“Frankenstein: Prodigal son” by Dean Koontz

Dean Koontz is another author I have a weird relationship with. The first book of his I ever read was way back when I was introduced to James Rollins. The same lady that lent me his books lent me a Koontz book, it was a new author I wasn’t familiar with so I wasn’t going to say no. I enjoyed the book up until the ending, it was kind of a let down. I found out shortly after that that my step-dad loves Dean Koontz. When I started working at the book store I bought him the entire Frankenstein series, and then moved onto Odd Thomas. Fast forward to a few years ago when I attempted another Koontz book (Odd Thomas funny enough) and found it …not bad. He was overly wordy, to the point the story felt like it was getting lost in the words, like he was trying to emulate Stephen King. When we found this book super cheap somewhere we picked it up, I was willing to give Koontz another chance because the others I read weren’t BAD per se, just, not great.

I will say, though, I enjoyed this book. My biggest issue with the book is you’re following 5 or 6 different characters so there is no mystery, it also jumps a lot to cover all those story lines. The mystery of the murders in the story is ruined by the killers point of view, but at the same time, still interesting because you get to see his method and his reasoning behind why he’s doing it.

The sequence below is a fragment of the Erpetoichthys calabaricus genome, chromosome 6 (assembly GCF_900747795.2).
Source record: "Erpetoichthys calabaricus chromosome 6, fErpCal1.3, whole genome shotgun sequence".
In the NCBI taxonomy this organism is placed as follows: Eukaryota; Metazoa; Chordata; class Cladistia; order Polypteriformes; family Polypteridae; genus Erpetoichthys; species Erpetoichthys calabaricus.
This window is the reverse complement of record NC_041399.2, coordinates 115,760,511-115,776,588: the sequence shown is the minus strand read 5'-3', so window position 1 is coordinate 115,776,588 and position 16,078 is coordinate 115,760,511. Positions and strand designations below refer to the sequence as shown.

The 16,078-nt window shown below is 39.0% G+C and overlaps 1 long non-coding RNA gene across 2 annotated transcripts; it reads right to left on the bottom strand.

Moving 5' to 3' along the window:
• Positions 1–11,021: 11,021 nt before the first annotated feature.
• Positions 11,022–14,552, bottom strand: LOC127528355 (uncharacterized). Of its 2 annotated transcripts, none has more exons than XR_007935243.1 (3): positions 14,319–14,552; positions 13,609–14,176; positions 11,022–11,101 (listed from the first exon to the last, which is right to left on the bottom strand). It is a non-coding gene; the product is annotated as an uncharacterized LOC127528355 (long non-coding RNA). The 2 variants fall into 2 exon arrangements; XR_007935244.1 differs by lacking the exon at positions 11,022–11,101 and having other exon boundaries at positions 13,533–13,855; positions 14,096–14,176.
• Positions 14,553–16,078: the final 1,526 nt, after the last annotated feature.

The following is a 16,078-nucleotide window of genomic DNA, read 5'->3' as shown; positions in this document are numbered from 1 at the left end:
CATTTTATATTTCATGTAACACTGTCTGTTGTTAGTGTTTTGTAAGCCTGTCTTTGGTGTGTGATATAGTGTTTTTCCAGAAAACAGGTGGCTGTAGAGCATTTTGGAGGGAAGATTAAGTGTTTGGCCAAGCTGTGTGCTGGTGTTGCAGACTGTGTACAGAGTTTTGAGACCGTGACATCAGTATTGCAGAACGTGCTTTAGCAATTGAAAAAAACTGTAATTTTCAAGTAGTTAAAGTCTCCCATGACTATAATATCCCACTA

With little spoilers, I will say the novel follows The Monster, a female detective, Victor Frankenstein, the murderer, Victor’s wife, and sometimes there is a chapter or two from other characters.

The book starts from the Monster’s point of view, who is now calling himself Deucalion, and a letter he gets that sends him back to America. Back to the city where a murderer stalks the populace looking for the perfect body parts. In among these two story lines, is the one of Victor and his pursuit of perfection, a master race, and a future war …and a copy cat killer.

I’m good at following multiple story lines, so this wasn’t a problem for me, but I know it’s not something for everyone. I found all the story lines really interesting because in the beginning they all seem hodged-podged together, but they slowly start linking or colliding with one another to reveal a much bigger plot.

I found Koontz’ writing very different from the previous two I read. It was very straight forward, not overly wordy, and very quick to read. The way he ends certain story lines feels very lacking, but in the greater scheme it made sense in a way.

I will be reading the rest of the series, because it is rather interesting.

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